The gallery’s new home with 75,000 square feet feels more like a small and perfectly designed museum (but unlike most museums, is free and open to the public.) Each gallery is unique, there is a sculpture terrace overlooking the Hudson River, and numerous cozy places where you can sit. This is a cultural destination for all lovers of contemporary art.
David Hockney’s new house in Normandy where he is now living and spending most of his time.
Bing McGilvray & Wilson Kidde with Hockney’s panorama. Bing is one of David’s closest friends and will soon be flying to visit him in Normandy.
DH writes in the catalogue: “It took me 21 days to make the 24 drawings. All of my marks are visable, thousands of them.”
L. to r.: Gregory Evans is David’s long time manager; Edith Devaney from the Royal Academy of Art curated David’s portrait show as well as a Jasper Johns and many, many others.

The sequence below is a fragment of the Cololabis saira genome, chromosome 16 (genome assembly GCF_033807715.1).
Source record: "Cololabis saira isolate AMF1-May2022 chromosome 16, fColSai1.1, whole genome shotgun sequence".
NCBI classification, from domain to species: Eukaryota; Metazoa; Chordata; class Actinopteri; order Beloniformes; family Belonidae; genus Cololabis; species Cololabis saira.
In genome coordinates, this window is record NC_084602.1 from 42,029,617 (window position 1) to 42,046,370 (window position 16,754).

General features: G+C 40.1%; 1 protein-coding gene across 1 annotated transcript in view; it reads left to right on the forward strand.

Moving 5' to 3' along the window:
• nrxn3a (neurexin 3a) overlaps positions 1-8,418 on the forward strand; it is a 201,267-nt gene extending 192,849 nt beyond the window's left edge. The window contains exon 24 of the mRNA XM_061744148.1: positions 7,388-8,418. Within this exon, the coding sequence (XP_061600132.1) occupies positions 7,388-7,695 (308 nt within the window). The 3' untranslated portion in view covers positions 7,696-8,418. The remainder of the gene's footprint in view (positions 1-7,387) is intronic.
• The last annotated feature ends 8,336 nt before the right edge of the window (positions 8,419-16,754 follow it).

Vitrine Display: People familiar with DH’s work know his love of the Chinese scroll.
“The work has no vanishing point. It is drawn in the Chinese way. It is not a window. I walked all around the house. Why not.”
The style is a new invention by David that combines painting and drawing in a fresh unique way. The Bayeux Tapestry, Van Gogh, Rembrandt and Bruegel were also inspirations.
You will want to purchase this beautiful catalogue. The opening end paper shows David at his drawing table.
The catalogue finishes with this double-truck end paper.
L. to r.: In between gallery visits, it’s fun to pop into the elevator and go up to the roof for a breath of fresh air. Tim Christ (architect), Melissa Steeves, and their three children Milo (10), Ruby (11 months), and Eliot (7); Maynard Monrow, conceptual artist.